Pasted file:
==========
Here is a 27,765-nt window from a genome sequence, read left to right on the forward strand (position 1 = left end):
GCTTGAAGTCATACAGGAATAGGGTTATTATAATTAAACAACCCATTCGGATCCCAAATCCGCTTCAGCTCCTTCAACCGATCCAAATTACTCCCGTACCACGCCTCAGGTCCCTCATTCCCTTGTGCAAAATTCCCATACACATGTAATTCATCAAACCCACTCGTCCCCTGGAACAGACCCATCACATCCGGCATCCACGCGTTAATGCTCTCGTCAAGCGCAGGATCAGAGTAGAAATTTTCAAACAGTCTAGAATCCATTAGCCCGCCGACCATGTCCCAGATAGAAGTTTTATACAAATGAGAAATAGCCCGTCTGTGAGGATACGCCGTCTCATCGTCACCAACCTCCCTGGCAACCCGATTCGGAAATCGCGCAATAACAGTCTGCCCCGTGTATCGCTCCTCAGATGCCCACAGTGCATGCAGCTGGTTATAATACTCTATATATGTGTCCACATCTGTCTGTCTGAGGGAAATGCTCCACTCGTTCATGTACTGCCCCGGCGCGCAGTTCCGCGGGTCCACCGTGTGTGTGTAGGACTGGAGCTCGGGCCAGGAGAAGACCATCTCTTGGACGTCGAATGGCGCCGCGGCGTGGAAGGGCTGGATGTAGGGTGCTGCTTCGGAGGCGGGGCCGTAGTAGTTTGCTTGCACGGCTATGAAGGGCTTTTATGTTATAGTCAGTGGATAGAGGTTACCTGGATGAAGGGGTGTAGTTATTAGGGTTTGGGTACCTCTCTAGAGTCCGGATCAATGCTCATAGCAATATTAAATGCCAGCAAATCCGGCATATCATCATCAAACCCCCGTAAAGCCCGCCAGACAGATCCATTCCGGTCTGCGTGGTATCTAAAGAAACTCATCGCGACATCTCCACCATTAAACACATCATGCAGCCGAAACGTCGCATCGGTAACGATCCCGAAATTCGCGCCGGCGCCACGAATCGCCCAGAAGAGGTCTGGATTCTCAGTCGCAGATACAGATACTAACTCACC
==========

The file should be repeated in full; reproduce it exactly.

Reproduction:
Here is a 27,765-nt window from a genome sequence, read left to right on the forward strand (position 1 = left end):
GCTTGAAGTCATACAGGAATAGGGTTATTATAATTAAACAACCCATTCGGATCCCAAATCCGCTTCAGCTCCTTCAACCGATCCAAATTACTCCCGTACCACGCCTCAGGTCCCTCATTCCCTTGTGCAAAATTCCCATACACATGTAATTCATCAAACCCACTCGTCCCCTGGAACAGACCCATCACATCCGGCATCCACGCGTTAATGCTCTCGTCAAGCGCAGGATCAGAGTAGAAATTTTCAAACAGTCTAGAATCCATTAGCCCGCCGACCATGTCCCAGATAGAAGTTTTATACAAATGAGAAATAGCCCGTCTGTGAGGATACGCCGTCTCATCGTCACCAACCTCCCTGGCAACCCGATTCGGAAATCGCGCAATAACAGTCTGCCCCGTGTATCGCTCCTCAGATGCCCACAGTGCATGCAGCTGGTTATAATACTCTATATATGTGTCCACATCTGTCTGTCTGAGGGAAATGCTCCACTCGTTCATGTACTGCCCCGGCGCGCAGTTCCGCGGGTCCACCGTGTGTGTGTAGGACTGGAGCTCGGGCCAGGAGAAGACCATCTCTTGGACGTCGAATGGCGCCGCGGCGTGGAAGGGCTGGATGTAGGGTGCTGCTTCGGAGGCGGGGCCGTAGTAGTTTGCTTGCACGGCTATGAAGGGCTTTTATGTTATAGTCAGTGGATAGAGGTTACCTGGATGAAGGGGTGTAGTTATTAGGGTTTGGGTACCTCTCTAGAGTCCGGATCAATGCTCATAGCAATATTAAATGCCAGCAAATCCGGCATATCATCATCAAACCCCCGTAAAGCCCGCCAGACAGATCCATTCCGGTCTGCGTGGTATCTAAAGAAACTCATCGCGACATCTCCACCATTAAACACATCATGCAGCCGAAACGTCGCATCGGTAACGATCCCGAAATTCGCGCCGGCGCCACGAATCGCCCAGAAGAGGTCTGGATTCTCAGTCGCAGATACAGATACTAACTCACC